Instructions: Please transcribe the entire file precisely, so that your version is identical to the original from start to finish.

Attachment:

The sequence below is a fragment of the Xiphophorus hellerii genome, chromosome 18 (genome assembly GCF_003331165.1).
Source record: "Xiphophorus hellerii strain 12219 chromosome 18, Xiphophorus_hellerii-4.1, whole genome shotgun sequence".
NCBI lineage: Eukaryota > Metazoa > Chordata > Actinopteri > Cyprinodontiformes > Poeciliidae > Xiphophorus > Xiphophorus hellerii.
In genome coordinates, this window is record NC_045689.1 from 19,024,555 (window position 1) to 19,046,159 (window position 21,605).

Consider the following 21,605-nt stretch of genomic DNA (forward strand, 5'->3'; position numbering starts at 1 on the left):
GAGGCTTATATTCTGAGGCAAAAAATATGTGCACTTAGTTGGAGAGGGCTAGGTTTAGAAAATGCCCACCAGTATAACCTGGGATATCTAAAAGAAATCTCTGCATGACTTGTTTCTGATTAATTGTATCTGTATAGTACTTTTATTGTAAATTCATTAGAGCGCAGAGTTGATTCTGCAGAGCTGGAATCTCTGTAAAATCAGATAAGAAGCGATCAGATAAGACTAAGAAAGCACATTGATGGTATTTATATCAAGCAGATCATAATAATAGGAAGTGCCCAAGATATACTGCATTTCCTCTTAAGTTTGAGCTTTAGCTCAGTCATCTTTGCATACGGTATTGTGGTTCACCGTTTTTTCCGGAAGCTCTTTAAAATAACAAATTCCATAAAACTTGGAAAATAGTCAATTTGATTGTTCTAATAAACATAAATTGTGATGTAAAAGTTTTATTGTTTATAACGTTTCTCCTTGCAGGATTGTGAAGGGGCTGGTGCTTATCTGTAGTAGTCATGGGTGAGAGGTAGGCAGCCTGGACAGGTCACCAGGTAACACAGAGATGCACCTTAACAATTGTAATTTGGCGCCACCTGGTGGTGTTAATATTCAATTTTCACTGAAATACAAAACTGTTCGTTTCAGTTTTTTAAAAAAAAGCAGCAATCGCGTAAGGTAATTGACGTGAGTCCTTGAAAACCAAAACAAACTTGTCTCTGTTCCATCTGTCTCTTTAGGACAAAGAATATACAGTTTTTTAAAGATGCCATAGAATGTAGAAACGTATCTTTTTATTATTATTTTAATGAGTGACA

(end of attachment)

The sequence below is a fragment of the Xiphophorus hellerii genome, chromosome 18 (genome assembly GCF_003331165.1).
Source record: "Xiphophorus hellerii strain 12219 chromosome 18, Xiphophorus_hellerii-4.1, whole genome shotgun sequence".
NCBI lineage: Eukaryota > Metazoa > Chordata > Actinopteri > Cyprinodontiformes > Poeciliidae > Xiphophorus > Xiphophorus hellerii.
In genome coordinates, this window is record NC_045689.1 from 19,024,555 (window position 1) to 19,046,159 (window position 21,605).

Consider the following 21,605-nt stretch of genomic DNA (forward strand, 5'->3'; position numbering starts at 1 on the left):
GAGGCTTATATTCTGAGGCAAAAAATATGTGCACTTAGTTGGAGAGGGCTAGGTTTAGAAAATGCCCACCAGTATAACCTGGGATATCTAAAAGAAATCTCTGCATGACTTGTTTCTGATTAATTGTATCTGTATAGTACTTTTATTGTAAATTCATTAGAGCGCAGAGTTGATTCTGCAGAGCTGGAATCTCTGTAAAATCAGATAAGAAGCGATCAGATAAGACTAAGAAAGCACATTGATGGTATTTATATCAAGCAGATCATAATAATAGGAAGTGCCCAAGATATACTGCATTTCCTCTTAAGTTTGAGCTTTAGCTCAGTCATCTTTGCATACGGTATTGTGGTTCACCGTTTTTTCCGGAAGCTCTTTAAAATAACAAATTCCATAAAACTTGGAAAATAGTCAATTTGATTGTTCTAATAAACATAAATTGTGATGTAAAAGTTTTATTGTTTATAACGTTTCTCCTTGCAGGATTGTGAAGGGGCTGGTGCTTATCTGTAGTAGTCATGGGTGAGAGGTAGGCAGCCTGGACAGGTCACCAGGTAACACAGAGATGCACCTTAACAATTGTAATTTGGCGCCACCTGGTGGTGTTAATATTCAATTTTCACTGAAATACAAAACTGTTCGTTTCAGTTTTTTAAAAAAAAGCAGCAATCGCGTAAGGTAATTGACGTGAGTCCTTGAAAACCAAAACAAACTTGTCTCTGTTCCATCTGTCTCTTTAGGACAAAGAATATACAGTTTTTTAAAGATGCCATAGAATGTAGAAACGTATCTTTTTATTATTATTTTAATGAGTGACA